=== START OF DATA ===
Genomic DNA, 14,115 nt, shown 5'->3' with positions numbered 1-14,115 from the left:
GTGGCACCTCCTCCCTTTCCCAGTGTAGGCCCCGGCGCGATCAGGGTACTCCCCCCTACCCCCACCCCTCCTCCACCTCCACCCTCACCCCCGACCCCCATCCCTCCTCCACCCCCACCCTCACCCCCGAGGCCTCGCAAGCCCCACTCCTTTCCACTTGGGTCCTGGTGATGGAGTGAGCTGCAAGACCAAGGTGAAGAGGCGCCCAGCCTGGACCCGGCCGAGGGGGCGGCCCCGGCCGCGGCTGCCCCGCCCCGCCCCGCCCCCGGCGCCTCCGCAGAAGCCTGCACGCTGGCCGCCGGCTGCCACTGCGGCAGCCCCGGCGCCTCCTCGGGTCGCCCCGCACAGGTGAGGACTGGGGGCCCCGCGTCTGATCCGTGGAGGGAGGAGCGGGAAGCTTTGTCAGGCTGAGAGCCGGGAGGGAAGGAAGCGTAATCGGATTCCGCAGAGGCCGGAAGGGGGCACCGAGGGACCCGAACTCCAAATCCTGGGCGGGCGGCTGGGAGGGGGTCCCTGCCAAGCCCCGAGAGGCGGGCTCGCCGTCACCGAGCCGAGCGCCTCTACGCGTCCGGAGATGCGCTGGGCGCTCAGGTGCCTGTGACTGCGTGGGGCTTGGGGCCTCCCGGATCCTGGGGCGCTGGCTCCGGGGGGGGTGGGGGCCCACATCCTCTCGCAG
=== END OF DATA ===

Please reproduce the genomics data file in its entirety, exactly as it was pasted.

Genomic DNA, 14,115 nt, shown 5'->3' with positions numbered 1-14,115 from the left:
GTGGCACCTCCTCCCTTTCCCAGTGTAGGCCCCGGCGCGATCAGGGTACTCCCCCCTACCCCCACCCCTCCTCCACCTCCACCCTCACCCCCGACCCCCATCCCTCCTCCACCCCCACCCTCACCCCCGAGGCCTCGCAAGCCCCACTCCTTTCCACTTGGGTCCTGGTGATGGAGTGAGCTGCAAGACCAAGGTGAAGAGGCGCCCAGCCTGGACCCGGCCGAGGGGGCGGCCCCGGCCGCGGCTGCCCCGCCCCGCCCCGCCCCCGGCGCCTCCGCAGAAGCCTGCACGCTGGCCGCCGGCTGCCACTGCGGCAGCCCCGGCGCCTCCTCGGGTCGCCCCGCACAGGTGAGGACTGGGGGCCCCGCGTCTGATCCGTGGAGGGAGGAGCGGGAAGCTTTGTCAGGCTGAGAGCCGGGAGGGAAGGAAGCGTAATCGGATTCCGCAGAGGCCGGAAGGGGGCACCGAGGGACCCGAACTCCAAATCCTGGGCGGGCGGCTGGGAGGGGGTCCCTGCCAAGCCCCGAGAGGCGGGCTCGCCGTCACCGAGCCGAGCGCCTCTACGCGTCCGGAGATGCGCTGGGCGCTCAGGTGCCTGTGACTGCGTGGGGCTTGGGGCCTCCCGGATCCTGGGGCGCTGGCTCCGGGGGGGGTGGGGGCCCACATCCTCTCGCAG